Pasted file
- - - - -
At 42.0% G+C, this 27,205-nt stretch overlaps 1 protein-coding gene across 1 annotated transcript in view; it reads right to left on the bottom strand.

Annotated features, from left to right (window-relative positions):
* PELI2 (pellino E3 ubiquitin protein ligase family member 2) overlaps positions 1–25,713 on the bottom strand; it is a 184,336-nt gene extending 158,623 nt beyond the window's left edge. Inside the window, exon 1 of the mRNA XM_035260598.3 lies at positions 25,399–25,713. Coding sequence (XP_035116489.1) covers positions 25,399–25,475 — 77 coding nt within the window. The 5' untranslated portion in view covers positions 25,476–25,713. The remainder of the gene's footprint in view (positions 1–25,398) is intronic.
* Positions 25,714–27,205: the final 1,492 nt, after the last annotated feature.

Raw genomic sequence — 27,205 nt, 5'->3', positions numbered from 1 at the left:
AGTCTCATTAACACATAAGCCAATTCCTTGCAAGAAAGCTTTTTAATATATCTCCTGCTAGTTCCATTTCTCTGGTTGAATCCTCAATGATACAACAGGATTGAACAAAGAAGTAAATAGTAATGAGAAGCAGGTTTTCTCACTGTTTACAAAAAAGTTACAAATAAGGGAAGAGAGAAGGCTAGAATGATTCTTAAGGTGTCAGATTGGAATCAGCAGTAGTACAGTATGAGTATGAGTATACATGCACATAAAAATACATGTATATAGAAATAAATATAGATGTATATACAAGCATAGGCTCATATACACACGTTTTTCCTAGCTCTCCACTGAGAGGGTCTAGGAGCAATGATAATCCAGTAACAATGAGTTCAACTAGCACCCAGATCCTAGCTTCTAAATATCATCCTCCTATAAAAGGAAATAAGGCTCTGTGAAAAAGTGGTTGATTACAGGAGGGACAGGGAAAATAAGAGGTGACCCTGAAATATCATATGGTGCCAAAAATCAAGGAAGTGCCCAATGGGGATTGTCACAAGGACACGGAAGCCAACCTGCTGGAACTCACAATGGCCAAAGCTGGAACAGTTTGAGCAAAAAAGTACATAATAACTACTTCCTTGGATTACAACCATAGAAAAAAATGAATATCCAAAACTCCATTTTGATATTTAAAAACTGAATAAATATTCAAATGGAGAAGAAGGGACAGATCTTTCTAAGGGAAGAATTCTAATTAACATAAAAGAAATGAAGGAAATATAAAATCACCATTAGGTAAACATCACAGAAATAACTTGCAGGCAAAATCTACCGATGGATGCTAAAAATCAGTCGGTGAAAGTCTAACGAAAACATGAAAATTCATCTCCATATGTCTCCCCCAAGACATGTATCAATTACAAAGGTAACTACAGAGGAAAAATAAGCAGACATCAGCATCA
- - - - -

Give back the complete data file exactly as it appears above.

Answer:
At 42.0% G+C, this 27,205-nt stretch overlaps 1 protein-coding gene across 1 annotated transcript in view; it reads right to left on the bottom strand.

Annotated features, from left to right (window-relative positions):
* PELI2 (pellino E3 ubiquitin protein ligase family member 2) overlaps positions 1–25,713 on the bottom strand; it is a 184,336-nt gene extending 158,623 nt beyond the window's left edge. Inside the window, exon 1 of the mRNA XM_035260598.3 lies at positions 25,399–25,713. Coding sequence (XP_035116489.1) covers positions 25,399–25,475 — 77 coding nt within the window. The 5' untranslated portion in view covers positions 25,476–25,713. The remainder of the gene's footprint in view (positions 1–25,398) is intronic.
* Positions 25,714–27,205: the final 1,492 nt, after the last annotated feature.

Raw genomic sequence — 27,205 nt, 5'->3', positions numbered from 1 at the left:
AGTCTCATTAACACATAAGCCAATTCCTTGCAAGAAAGCTTTTTAATATATCTCCTGCTAGTTCCATTTCTCTGGTTGAATCCTCAATGATACAACAGGATTGAACAAAGAAGTAAATAGTAATGAGAAGCAGGTTTTCTCACTGTTTACAAAAAAGTTACAAATAAGGGAAGAGAGAAGGCTAGAATGATTCTTAAGGTGTCAGATTGGAATCAGCAGTAGTACAGTATGAGTATGAGTATACATGCACATAAAAATACATGTATATAGAAATAAATATAGATGTATATACAAGCATAGGCTCATATACACACGTTTTTCCTAGCTCTCCACTGAGAGGGTCTAGGAGCAATGATAATCCAGTAACAATGAGTTCAACTAGCACCCAGATCCTAGCTTCTAAATATCATCCTCCTATAAAAGGAAATAAGGCTCTGTGAAAAAGTGGTTGATTACAGGAGGGACAGGGAAAATAAGAGGTGACCCTGAAATATCATATGGTGCCAAAAATCAAGGAAGTGCCCAATGGGGATTGTCACAAGGACACGGAAGCCAACCTGCTGGAACTCACAATGGCCAAAGCTGGAACAGTTTGAGCAAAAAAGTACATAATAACTACTTCCTTGGATTACAACCATAGAAAAAAATGAATATCCAAAACTCCATTTTGATATTTAAAAACTGAATAAATATTCAAATGGAGAAGAAGGGACAGATCTTTCTAAGGGAAGAATTCTAATTAACATAAAAGAAATGAAGGAAATATAAAATCACCATTAGGTAAACATCACAGAAATAACTTGCAGGCAAAATCTACCGATGGATGCTAAAAATCAGTCGGTGAAAGTCTAACGAAAACATGAAAATTCATCTCCATATGTCTCCCCCAAGACATGTATCAATTACAAAGGTAACTACAGAGGAAAAATAAGCAGACATCAGCATCA